The inequality of murder
Mnoneleli Ngubo was talented at grinning and talking. The last time I saw him, one week ago in my office, he spoke at such length that I literally began to drift off to sleep. Mnoneleli was known to all as ‘Mylord’, the provenance of which I do not know, but it stuck because it somehow fit: he was larger than life. None of us will hear his stories again, because Mnoneleli was murdered last night, in his bed, in Khayelitsha.
He is the fifth member of Equal Education to be killed in the past three years.
In October 2009 one of the brightest stars in EE, Simthembile Sitsha, a grade 11 learner at KwaMfundo High School, was killed, as he crossed the street, in a hit and run accident. In August 2010 Mzikayise Boto, a grade 11 at Harry Gwala High School, was stabbed to death. A year later in September 2011, Akhona Sojola, who matriculated in 2010 at Harold Cressy High School, was also stabbed to death. Only two weeks ago, the body of Siphe Somlenze, a 15-year old grade 9 at Thembelihle High School, was found on Monwabisi Beach. And this morning we awoke to the news of Mylord’s passing.
All of the above lived in Khayelitsha. Simthembile, Akhona and Mylord were members of the Leadership Committee elected by the high school members of Equal Education.
In 2011 Mylord was selected for a year-long EE post-matric program that combines academic development with leadership training. At the end of the program the participants re-write most of their matric subjects, in the hope that they can access tertiary education with improved marks. Mylord struggled bitterly with his school work, and thought more than once about running away to the Eastern Cape. But he persevered with great courage. In the end he managed to improve his Physical Science mark from 17% to 43%, and his Life Science mark from 29% to 43%. He became the proud holder of a National Senior Certificate.
Each member of the program was allocated a mentor for the year, and Mylord and I were paired together. He initially told me that he didn’t need a mentor, but that if I wanted to be friends he would accept that, which I did. His pride slowly gave way. Mylord was known for his temper, but I never saw that side of him. Sometimes we would walk and chat at length, and other times we would watch a movie together so that I could avoid three non-stop hours of his infinite ability to talk. I got to know him quite well.
He recruited many people into Equal Education, but his best achievement was to recruit his older sister, Cilia Ngubo. Cilia began to volunteer at EE and was eventually given the duty of preparing the staff lunch every Friday. Today she is EE’s bookkeeper, fully trained on the latest accounting software, and a tyrant of financial accountability.
It goes without saying that this article will be all that will appear in the mainstream press about Mylord’s murder. None of the other four murders were reported on. Let us imagine just for a moment that a leading graduate of a one of our plush private schools had been killed last night. Such a tragedy would not pass so unnoticed.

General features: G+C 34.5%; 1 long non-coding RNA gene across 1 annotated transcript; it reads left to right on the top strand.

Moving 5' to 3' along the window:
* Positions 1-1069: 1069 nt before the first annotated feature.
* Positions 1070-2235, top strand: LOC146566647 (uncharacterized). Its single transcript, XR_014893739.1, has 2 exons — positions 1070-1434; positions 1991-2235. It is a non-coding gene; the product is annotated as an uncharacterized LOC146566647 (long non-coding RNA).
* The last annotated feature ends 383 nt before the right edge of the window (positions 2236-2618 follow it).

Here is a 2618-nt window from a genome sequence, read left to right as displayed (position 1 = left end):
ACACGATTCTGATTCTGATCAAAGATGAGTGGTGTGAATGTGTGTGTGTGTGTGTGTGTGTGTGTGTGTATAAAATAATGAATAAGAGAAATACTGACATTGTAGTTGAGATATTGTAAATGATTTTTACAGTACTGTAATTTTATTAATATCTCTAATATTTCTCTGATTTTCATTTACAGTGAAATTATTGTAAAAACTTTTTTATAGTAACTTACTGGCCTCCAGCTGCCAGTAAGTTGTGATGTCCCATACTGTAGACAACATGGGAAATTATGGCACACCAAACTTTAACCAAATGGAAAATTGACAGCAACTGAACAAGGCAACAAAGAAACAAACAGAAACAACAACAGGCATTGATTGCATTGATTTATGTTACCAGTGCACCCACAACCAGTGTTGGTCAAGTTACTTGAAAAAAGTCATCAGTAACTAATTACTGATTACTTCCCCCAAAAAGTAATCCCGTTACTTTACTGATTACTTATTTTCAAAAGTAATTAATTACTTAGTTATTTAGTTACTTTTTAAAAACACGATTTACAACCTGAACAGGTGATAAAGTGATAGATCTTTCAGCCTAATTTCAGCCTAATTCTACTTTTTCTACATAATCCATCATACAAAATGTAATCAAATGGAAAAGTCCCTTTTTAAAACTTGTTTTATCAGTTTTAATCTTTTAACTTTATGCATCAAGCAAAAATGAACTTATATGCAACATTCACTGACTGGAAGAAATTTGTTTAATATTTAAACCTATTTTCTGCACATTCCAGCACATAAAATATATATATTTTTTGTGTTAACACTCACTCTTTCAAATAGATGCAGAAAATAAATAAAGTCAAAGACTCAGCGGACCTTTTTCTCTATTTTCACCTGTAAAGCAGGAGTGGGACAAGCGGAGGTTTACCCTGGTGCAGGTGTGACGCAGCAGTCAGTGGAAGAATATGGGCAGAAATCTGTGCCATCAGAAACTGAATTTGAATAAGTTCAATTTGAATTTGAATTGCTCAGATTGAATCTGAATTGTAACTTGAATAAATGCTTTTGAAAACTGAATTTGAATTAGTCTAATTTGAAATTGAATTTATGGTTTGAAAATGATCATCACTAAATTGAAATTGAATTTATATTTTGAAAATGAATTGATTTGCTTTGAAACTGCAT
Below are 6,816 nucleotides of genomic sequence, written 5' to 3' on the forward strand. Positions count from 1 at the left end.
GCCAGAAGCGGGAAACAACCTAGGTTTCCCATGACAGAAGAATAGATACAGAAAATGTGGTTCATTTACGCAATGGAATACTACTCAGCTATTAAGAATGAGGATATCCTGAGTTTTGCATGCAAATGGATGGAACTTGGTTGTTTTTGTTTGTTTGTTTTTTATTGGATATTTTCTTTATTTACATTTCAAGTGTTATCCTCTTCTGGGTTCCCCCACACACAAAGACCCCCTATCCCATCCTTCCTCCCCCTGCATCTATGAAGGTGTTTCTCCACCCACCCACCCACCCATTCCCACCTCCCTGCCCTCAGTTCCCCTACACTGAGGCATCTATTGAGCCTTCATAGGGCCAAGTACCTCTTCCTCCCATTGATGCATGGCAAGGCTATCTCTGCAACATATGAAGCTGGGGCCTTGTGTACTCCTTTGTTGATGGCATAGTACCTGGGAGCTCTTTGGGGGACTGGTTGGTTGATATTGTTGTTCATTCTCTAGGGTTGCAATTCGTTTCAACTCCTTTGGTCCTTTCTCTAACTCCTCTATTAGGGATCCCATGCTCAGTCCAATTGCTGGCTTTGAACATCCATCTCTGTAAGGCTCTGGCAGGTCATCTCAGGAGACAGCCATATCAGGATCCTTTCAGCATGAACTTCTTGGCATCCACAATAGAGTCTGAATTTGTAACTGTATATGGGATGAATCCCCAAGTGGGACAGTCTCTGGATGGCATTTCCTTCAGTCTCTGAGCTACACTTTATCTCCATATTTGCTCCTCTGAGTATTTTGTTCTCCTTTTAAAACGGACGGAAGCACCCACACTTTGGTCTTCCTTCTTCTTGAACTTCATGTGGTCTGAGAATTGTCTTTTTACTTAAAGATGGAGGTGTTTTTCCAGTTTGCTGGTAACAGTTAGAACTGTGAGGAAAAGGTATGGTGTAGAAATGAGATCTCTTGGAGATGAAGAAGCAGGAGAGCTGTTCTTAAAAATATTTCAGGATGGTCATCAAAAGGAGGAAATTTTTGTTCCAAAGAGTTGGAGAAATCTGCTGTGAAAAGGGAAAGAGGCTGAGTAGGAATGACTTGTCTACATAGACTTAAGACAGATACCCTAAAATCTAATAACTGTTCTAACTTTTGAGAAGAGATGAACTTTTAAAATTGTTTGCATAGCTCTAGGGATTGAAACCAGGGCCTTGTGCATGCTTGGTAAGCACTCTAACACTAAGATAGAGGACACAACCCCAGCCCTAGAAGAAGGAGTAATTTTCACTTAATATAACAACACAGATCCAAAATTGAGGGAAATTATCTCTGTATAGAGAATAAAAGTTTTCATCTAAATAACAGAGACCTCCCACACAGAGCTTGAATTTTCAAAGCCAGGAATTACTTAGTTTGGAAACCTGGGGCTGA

But Khayelitsha is a distant unknown place for those of us who live around the mountain. So far removed from the city it is, that we don’t even pass it when driving to the airport. It is a land where electricity wires crisscross the streets in their dozens, bringing some light and heat to a distant shack. Streets and neighbourhoods are unsignposted, and usually unlit. Its entrance is marked only by enormous billboards advertising alcohol, cynically perched high above the squalor below. One must drive down Lansdowne Road with enormous caution to avoid the scores of potholes that damage uninsured vehicles daily, including the taxis that then careen off the highways.
Shacks are stacked on mud, side by side with jagged pathways running between. Water seeps through the roofs and the floors, the same floors on which many children sleep. It is rare to find a child under five who looks healthy. Every nose is running. Whole communities share a few outdoor toilets.
From such a place come the petrol attendants, the factory workers, the garbage collectors, and the domestic workers of Cape Town.
There is no simple answer to the question of why such a place should exist. There are many reasons, some beyond even the immediate control of governments. But such poverty and humiliation – the kind that produce young men who kill other young men, and beat women – exist also because our society has an unusually high tolerance for inequality and the degradation of human beings.
We twist and turn through what Edward Said called “magic thinking”, a style of reasoning that blurs the distinction between truth and fiction so as to make a man-made, deliberately constructed disaster seem like a necessary or at least an acceptable thing. It is the essence of magical thinking, he said, to make light of what is in fact heavy.
It is a society driven by the logic of Cllr JP Smith, who in 2010 said that extra policing would not be provided for Khayelitsha hotspots because its residents did not pay rates. Instead of building understanding we absorb the ignorance of Gareth Cliff who asks why, if people are so poor, are they also so fat? Rather than sharing we covet the wealth and arrogance of Kenny Kunene.
In a society where quality education is available to all, the logic of hard work takes root quite naturally. But in ours, where knowledge and skill are commodities that only a few can buy, the rest are left to plot more magical, disastrous and tragic pathways to success. Khanyi Mbau therefore becomes a role-model.
What Mylord fought for was something a little different, a decent society based on solidarity. The level of investment and reform that will be needed to achieve this is not even under discussion. The work now to be done will surely be harder without him.
Isaacs is the co-ordinator of Equal Education. He wrote this article on Thursday morning.